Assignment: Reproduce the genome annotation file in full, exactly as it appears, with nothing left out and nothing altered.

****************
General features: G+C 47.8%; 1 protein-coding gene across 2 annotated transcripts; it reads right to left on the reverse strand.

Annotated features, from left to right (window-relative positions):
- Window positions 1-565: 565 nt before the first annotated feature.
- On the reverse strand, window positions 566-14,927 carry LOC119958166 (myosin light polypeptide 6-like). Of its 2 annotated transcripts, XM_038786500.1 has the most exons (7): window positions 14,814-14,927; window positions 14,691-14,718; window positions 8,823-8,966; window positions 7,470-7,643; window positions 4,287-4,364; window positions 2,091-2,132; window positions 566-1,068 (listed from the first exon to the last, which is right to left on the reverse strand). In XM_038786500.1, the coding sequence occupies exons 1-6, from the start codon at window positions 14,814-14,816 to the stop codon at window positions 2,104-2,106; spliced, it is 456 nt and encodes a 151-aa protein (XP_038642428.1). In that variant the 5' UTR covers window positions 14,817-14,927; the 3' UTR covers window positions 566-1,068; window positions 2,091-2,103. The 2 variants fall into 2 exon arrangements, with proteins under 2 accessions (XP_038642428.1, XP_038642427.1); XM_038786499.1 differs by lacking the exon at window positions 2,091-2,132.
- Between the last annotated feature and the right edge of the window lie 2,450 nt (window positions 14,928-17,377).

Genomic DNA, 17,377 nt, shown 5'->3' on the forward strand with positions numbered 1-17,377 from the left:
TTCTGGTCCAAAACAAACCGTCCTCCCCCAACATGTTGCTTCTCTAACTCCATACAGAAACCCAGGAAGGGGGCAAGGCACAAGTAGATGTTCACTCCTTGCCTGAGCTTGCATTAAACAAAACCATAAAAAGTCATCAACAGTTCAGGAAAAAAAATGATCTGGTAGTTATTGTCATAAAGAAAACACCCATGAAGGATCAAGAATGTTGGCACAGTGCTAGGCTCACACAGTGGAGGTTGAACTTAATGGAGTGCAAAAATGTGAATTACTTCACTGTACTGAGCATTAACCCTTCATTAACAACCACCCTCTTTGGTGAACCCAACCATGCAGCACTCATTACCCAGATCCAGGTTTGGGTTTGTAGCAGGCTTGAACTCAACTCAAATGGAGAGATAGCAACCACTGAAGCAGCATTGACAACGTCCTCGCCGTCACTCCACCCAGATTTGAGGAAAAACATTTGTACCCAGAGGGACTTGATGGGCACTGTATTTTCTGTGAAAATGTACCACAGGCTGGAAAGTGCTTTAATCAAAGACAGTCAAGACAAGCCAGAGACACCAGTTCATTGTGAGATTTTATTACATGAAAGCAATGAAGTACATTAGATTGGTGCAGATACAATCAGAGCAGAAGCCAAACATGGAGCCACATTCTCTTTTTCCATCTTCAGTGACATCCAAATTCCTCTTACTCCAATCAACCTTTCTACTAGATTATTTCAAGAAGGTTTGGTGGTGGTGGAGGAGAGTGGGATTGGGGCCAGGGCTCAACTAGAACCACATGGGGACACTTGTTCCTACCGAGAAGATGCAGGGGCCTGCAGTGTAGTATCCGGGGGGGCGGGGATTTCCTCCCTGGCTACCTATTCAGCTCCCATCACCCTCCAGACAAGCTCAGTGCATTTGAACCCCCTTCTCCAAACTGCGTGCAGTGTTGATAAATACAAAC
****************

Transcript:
General features: G+C 47.8%; 1 protein-coding gene across 2 annotated transcripts; it reads right to left on the reverse strand.

Annotated features, from left to right (window-relative positions):
- Window positions 1-565: 565 nt before the first annotated feature.
- On the reverse strand, window positions 566-14,927 carry LOC119958166 (myosin light polypeptide 6-like). Of its 2 annotated transcripts, XM_038786500.1 has the most exons (7): window positions 14,814-14,927; window positions 14,691-14,718; window positions 8,823-8,966; window positions 7,470-7,643; window positions 4,287-4,364; window positions 2,091-2,132; window positions 566-1,068 (listed from the first exon to the last, which is right to left on the reverse strand). In XM_038786500.1, the coding sequence occupies exons 1-6, from the start codon at window positions 14,814-14,816 to the stop codon at window positions 2,104-2,106; spliced, it is 456 nt and encodes a 151-aa protein (XP_038642428.1). In that variant the 5' UTR covers window positions 14,817-14,927; the 3' UTR covers window positions 566-1,068; window positions 2,091-2,103. The 2 variants fall into 2 exon arrangements, with proteins under 2 accessions (XP_038642428.1, XP_038642427.1); XM_038786499.1 differs by lacking the exon at window positions 2,091-2,132.
- Between the last annotated feature and the right edge of the window lie 2,450 nt (window positions 14,928-17,377).

Genomic DNA, 17,377 nt, shown 5'->3' on the forward strand with positions numbered 1-17,377 from the left:
TTCTGGTCCAAAACAAACCGTCCTCCCCCAACATGTTGCTTCTCTAACTCCATACAGAAACCCAGGAAGGGGGCAAGGCACAAGTAGATGTTCACTCCTTGCCTGAGCTTGCATTAAACAAAACCATAAAAAGTCATCAACAGTTCAGGAAAAAAAATGATCTGGTAGTTATTGTCATAAAGAAAACACCCATGAAGGATCAAGAATGTTGGCACAGTGCTAGGCTCACACAGTGGAGGTTGAACTTAATGGAGTGCAAAAATGTGAATTACTTCACTGTACTGAGCATTAACCCTTCATTAACAACCACCCTCTTTGGTGAACCCAACCATGCAGCACTCATTACCCAGATCCAGGTTTGGGTTTGTAGCAGGCTTGAACTCAACTCAAATGGAGAGATAGCAACCACTGAAGCAGCATTGACAACGTCCTCGCCGTCACTCCACCCAGATTTGAGGAAAAACATTTGTACCCAGAGGGACTTGATGGGCACTGTATTTTCTGTGAAAATGTACCACAGGCTGGAAAGTGCTTTAATCAAAGACAGTCAAGACAAGCCAGAGACACCAGTTCATTGTGAGATTTTATTACATGAAAGCAATGAAGTACATTAGATTGGTGCAGATACAATCAGAGCAGAAGCCAAACATGGAGCCACATTCTCTTTTTCCATCTTCAGTGACATCCAAATTCCTCTTACTCCAATCAACCTTTCTACTAGATTATTTCAAGAAGGTTTGGTGGTGGTGGAGGAGAGTGGGATTGGGGCCAGGGCTCAACTAGAACCACATGGGGACACTTGTTCCTACCGAGAAGATGCAGGGGCCTGCAGTGTAGTATCCGGGGGGGCGGGGATTTCCTCCCTGGCTACCTATTCAGCTCCCATCACCCTCCAGACAAGCTCAGTGCATTTGAACCCCCTTCTCCAAACTGCGTGCAGTGTTGATAAATACAAAC